Local News

Families sue parasail operator over fatal accident

Posted June 24, 2010

— The families of two women killed last summer in a parasailing accident off Ocean Isle Beach have filed suit against the boat operator.

Cynthia Woodcock, 60, of Kernersville, and Lorrie Shoup, 55, of Granby, Colo., were parasailing on Aug. 28 when the tow rope connecting their parachute to the boat snapped. They plummeted about 500 feet into the choppy water, and wind gusts dragged the parachute across the water, slamming them into the boat and a pier.

Autopsies showed the women died of blunt force trauma.

The crew of the boat, Tied High, said during a Coast Guard inquiry last fall that a sudden gust of wind caught them off guard. The winds were so strong that the boat almost capsized before the tow line broke, they said.

The suit contends, however, that Thomas Povazan, the Tied High captain, and Barrett McMullan, the owner of N.C. Watersports, which owns and operates Tied High and the parasailing venture, were negligent.

Tropical Storm Danny was moving north offshore that day and was kicking up wind and waves along much of the coast. The National Weather Service issued a small-craft advisory for the North Carolina coast to warn boaters of dangerous conditions, according to the suit.

The parasail manufacturer included a warning that the parasail shouldn't be used in winds above 12 mph, and winds were gusting to 32 mph the day of the accident, the suit states.

Neither Povazan nor the ship's mate provided the two women with any safety instructions before they went for their flight, and they ignored the pleas of terrified passengers on the boat to pull the women in as the winds picked up, the suit states.

The families are seeking unspecified damages in the suit, which was filed last week in Forsyth County.

Neither the Coast Guard nor the state Department of Labor regulate parasail operators. Officials said it is considered a recreational activity, like hang-gliding or skydiving.

The Coast Guard hasn't issued any findings from its hearing, which was held to determine whether the government should impose safety regulations on the parasailing industry.


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  • kewlmom Jun 25, 2010

    They way I see it, parasailing was included as a high-risk activity when I applied for my life insurance. A "yes" to that activity would have raised my rates. Go figure...

  • csplantlover Jun 24, 2010

    It's a shame what happened to these women but I can't imagine what they were doing parasailing in that kind of weather. I would have been terrified - they weren't young, either.

  • veyor Jun 24, 2010

    They wouldn't want me on their jury.

  • edith wharton Jun 24, 2010

    I have been whitewater rafting, rock climbing, rappeling, hang gliding, parasailing and wind surfing. For all those activities I had to sign a waiver acknowledging that I understood the risks and would not hold the company liable for accidents. Unless it was true and provable gross negligence, I can't see a case being decided in favor of the plaintiffs.

  • Dale Jun 24, 2010

    I thought you had to sign your life away when you do these type of activities. I am sorry these women died, but they should have known the dangers in this sport. Now their families want to sue and profit off of this.

  • tainoscs Jun 24, 2010

    It is amazing how they sue over conditions that are not true and still it proceeds. On the day of the incident the National Weather Service Advisories DID NOT, I repeat, DID NOT extend to the area where the accident occurred. This being so, if anybody could be also included in the law suit would be the NWS/NOAA for not predicting the conditions for the area they were in. You can see this reported on September 23, 2009, under the title:"Owner: Wind gust caught parasail crew by surprise" referenced on the sidebar of this report. Also you could look at the news titeled:"Weak Danny churning up surf off Outer Banks" of Aug 28, 09 which says the weather would be fine except for strong rip currents spurred by TS Danny. There was no way for the boat operators to anticipate stron enough winds to cause the loss of life. I wonder if they have a policy to get every person on their thrill ride to sign a release of responsibility, lets face it these ladies were both over 55 and should have known the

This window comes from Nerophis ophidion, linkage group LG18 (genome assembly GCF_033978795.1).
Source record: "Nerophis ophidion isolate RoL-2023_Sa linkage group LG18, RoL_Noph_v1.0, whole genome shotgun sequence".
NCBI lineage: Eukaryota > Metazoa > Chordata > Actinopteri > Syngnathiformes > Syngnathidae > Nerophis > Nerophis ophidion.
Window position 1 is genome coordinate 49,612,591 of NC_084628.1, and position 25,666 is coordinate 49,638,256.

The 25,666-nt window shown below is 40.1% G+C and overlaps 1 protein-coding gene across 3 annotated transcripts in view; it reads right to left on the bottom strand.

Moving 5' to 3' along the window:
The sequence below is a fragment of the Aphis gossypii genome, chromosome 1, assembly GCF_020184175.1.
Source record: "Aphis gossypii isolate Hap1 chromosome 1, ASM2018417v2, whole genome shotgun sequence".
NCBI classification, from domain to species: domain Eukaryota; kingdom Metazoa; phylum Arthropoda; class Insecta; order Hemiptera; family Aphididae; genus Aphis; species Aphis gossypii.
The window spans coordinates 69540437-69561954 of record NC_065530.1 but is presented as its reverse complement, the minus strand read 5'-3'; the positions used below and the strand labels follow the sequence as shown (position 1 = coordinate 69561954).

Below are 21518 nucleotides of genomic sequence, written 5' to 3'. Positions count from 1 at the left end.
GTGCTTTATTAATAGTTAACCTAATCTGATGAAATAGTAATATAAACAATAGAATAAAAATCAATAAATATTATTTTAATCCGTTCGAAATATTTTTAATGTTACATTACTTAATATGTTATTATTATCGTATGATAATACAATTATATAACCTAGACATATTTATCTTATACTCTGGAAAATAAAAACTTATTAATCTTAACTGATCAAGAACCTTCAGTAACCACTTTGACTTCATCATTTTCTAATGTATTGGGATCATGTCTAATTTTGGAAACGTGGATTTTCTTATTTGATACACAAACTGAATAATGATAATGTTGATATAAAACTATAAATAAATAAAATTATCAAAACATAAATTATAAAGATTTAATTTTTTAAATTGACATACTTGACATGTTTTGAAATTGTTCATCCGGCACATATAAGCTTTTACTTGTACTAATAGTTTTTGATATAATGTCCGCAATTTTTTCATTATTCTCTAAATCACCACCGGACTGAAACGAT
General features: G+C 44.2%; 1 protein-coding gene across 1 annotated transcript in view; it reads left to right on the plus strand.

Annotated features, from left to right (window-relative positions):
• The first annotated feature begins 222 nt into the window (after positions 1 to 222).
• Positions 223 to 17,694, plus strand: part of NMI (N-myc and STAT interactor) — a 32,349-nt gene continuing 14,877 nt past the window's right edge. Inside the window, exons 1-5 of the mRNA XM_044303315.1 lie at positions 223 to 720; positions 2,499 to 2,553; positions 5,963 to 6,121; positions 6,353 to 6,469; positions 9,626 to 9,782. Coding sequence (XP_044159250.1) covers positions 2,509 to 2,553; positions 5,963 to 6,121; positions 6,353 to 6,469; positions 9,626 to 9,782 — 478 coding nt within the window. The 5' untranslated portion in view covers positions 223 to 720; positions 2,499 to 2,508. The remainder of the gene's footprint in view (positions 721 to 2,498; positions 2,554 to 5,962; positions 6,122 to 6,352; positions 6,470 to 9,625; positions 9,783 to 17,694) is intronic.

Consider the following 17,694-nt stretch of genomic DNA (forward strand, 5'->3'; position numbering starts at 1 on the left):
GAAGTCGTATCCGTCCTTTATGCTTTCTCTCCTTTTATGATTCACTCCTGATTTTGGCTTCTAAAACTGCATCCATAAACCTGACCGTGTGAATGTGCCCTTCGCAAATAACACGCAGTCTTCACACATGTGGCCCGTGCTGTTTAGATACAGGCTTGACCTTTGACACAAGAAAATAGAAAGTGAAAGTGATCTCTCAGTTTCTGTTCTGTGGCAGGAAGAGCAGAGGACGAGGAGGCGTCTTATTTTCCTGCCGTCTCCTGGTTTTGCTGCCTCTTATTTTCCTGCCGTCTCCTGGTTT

• GWALLY Jun 24, 2010

    Not having read the details of the suit aside...insurance companies many times will not pay a single dime or even listen to the "injured" unless lawyers are involved. Then lawyers tend to take the "shotgun" approach suing everyone even remotely connected trying to "discover" assets and deep pockets. Meanwhile your medical and or final expenses are out of pocket and you wait, and wait, and wait for reimbursement. Many times insurance co's will only pay "on the courthouse steps"...so the necessity of a "money grubbing" lawyer is created by the insurance company!!!

  • tictock Jun 24, 2010

    money money money...is that going to make you feel better for what has happened?

  • familyfour Jun 24, 2010


    The sheer act is dangerous....not including mother nature. There is air and water to deal with.

    When one does something daring, they must take into consideration 1) something may go wrong 2) you chose to take that chance.

    Hate it happened....but no one could control the wind sheers.

  • hallc Jun 24, 2010

    The lawsuit will not bring these two women back and perhaps their families should realize that they *the women* made a bad decision to go as they also knew there was a storm brewing! Accidents happen and although the boat owner is ultimately responsible for his boat/crew/actions, individuals should take responsiblity for their own actions